“I think this is a breakpoint, a transformative moment that is going to change institutions,” Stephen Morrison, who leads a global health program at the Center for Strategic and International Studies think tank in Washington, DC, told Toosi. “You’re going to have a hard time to find people [who] argue again that this really is not all that important.”

Campbell, who’s now at the RAND Corporation, echoed that sentiment. “In the coronavirus context, much like with Afghanistan or even counterterrorism more broadly, there is going to be added political risk associated with underpreparing and underfunding,” he told me.

Here again, the case of the 9/11 attacks is instructive.

After 9/11, the US changed a lot about how it would defend against the next major attack. The Bush administration combined 22 government agencies into a single overarching agency: the Department of Homeland Security. It also created the Office of the Director of National Intelligence to better coordinate and understand the intelligence being gathered across the countries’ numerous intelligence agencies.

The 9/11 attacks also led to the rise of the surveillance state, allowing the government to track the movements of people around the world and online, even if they clearly weren’t terrorists.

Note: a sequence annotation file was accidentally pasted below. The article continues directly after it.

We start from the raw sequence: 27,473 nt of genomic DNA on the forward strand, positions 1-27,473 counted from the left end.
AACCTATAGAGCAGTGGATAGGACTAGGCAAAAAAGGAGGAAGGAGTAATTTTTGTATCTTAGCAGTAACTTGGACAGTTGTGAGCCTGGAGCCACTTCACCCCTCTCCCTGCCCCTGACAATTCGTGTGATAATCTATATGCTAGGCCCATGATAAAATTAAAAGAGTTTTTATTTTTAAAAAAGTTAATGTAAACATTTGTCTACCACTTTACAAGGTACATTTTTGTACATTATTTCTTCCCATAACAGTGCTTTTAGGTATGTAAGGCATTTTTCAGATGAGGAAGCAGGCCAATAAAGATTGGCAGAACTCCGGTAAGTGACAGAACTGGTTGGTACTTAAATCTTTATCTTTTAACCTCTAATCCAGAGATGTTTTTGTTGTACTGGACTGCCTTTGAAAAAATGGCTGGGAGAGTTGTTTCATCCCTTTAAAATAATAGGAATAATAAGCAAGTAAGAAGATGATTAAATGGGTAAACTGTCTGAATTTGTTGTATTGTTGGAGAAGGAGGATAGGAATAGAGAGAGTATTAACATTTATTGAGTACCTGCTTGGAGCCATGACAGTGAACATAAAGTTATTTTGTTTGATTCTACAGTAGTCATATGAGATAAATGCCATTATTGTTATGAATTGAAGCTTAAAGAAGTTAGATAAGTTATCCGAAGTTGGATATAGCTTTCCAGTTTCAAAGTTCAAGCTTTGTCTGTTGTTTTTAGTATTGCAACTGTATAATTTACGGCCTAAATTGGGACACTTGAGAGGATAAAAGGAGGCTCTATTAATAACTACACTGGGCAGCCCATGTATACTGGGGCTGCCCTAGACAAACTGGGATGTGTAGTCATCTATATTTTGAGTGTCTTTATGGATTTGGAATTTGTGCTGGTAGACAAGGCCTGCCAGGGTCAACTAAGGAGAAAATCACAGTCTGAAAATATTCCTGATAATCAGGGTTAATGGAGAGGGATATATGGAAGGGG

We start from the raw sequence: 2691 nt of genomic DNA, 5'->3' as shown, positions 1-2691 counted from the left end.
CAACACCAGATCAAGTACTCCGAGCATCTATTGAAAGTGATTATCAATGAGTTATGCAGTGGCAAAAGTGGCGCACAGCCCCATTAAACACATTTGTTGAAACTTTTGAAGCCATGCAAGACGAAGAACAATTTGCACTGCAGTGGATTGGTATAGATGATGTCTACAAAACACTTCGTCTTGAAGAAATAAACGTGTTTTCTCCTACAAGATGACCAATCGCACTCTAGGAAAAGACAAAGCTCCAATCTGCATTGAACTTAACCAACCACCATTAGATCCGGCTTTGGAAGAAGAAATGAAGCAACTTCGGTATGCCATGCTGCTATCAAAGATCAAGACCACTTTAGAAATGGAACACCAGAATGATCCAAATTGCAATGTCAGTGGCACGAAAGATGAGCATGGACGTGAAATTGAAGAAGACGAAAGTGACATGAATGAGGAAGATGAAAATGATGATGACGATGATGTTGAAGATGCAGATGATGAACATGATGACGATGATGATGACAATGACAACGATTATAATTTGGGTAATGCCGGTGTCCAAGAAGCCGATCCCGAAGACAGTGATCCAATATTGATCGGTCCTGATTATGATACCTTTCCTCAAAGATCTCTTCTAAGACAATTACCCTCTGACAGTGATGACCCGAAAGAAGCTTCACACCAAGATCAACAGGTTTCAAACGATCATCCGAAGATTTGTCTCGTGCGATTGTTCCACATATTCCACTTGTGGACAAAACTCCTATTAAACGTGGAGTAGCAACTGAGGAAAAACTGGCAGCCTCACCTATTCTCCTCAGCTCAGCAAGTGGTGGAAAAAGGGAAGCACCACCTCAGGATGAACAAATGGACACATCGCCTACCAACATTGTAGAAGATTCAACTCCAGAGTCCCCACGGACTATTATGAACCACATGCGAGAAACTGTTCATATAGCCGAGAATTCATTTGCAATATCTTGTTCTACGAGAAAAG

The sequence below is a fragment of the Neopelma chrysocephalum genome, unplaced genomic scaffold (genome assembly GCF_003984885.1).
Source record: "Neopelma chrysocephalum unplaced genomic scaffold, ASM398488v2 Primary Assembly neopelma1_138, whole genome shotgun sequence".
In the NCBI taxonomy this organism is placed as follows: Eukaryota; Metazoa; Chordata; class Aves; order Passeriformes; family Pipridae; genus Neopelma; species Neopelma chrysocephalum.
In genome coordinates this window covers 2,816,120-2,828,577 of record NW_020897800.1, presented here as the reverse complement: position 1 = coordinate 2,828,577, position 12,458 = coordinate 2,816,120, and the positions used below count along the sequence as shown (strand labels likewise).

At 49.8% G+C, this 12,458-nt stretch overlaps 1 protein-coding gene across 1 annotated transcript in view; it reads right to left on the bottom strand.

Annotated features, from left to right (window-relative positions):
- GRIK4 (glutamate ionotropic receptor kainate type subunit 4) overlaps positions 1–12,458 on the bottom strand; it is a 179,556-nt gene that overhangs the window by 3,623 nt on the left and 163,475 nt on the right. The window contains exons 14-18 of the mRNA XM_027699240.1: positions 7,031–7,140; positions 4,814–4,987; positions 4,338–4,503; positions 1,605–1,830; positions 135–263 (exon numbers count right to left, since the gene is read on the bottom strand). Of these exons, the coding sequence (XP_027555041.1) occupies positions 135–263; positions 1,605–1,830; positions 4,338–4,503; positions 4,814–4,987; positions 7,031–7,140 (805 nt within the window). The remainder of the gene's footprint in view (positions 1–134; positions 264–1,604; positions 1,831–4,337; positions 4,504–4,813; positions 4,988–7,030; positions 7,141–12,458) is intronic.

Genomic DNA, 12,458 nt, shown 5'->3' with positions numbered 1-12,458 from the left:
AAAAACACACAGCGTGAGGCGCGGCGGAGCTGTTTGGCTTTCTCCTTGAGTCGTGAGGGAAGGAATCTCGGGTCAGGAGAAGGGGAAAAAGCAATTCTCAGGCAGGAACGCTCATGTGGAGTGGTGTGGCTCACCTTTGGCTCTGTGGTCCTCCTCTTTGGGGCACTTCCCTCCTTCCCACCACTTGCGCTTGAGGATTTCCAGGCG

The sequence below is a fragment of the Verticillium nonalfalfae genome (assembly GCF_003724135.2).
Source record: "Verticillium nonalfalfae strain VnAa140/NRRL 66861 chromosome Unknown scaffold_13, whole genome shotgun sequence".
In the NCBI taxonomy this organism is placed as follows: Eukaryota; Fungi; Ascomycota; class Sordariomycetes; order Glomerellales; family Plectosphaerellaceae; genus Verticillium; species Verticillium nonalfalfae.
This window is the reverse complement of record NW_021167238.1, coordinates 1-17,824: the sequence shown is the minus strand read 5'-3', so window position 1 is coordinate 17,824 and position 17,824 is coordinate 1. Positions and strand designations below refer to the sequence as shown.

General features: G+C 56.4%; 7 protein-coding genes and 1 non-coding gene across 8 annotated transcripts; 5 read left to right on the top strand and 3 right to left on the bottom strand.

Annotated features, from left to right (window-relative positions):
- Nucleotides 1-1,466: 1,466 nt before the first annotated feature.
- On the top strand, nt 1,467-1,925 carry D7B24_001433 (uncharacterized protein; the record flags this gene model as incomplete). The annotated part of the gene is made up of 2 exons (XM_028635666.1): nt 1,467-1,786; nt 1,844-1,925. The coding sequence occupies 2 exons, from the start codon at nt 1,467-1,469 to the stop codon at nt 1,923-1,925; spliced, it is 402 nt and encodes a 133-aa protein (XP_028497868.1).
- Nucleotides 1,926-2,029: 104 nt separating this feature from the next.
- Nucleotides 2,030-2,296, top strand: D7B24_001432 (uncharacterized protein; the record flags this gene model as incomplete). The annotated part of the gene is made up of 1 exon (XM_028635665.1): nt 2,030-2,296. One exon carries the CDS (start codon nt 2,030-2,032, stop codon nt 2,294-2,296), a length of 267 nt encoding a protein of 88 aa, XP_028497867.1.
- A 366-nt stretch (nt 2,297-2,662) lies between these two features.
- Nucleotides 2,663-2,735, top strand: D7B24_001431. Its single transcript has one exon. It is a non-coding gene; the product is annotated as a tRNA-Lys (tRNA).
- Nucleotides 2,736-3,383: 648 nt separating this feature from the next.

The Bush administration prioritized tackling terrorism above almost any other threat in its National Security Strategy, and launched a “Global War on Terror” to confront terrorist threats around the world, which some estimates say cost more than $6 trillion.

Today, there are those who say the US government should reform once again.

“Covid-19 marks the final nail in the coffin of the ‘post-9/11 era,’ in which the United States harnessed all elements of national power to confront the scourge of violent Islamic extremism,” the first director of national intelligence, John Negroponte, and Yale’s Edward Wittenstein wrote for USA Today on Monday. “America needs a proactive intelligence agenda that draws on lessons learned from this ongoing pandemic.”

Negroponte and Wittenstein lay out four key elements of such an agenda:

  1. Closer collaboration between intelligence agencies and the global health and scientific communities
  2. Increased focus on cybersecurity so connectivity is safeguarded for those in hospitals and working from home during an outbreak
  3. Closer monitoring of misinformation that could get people killed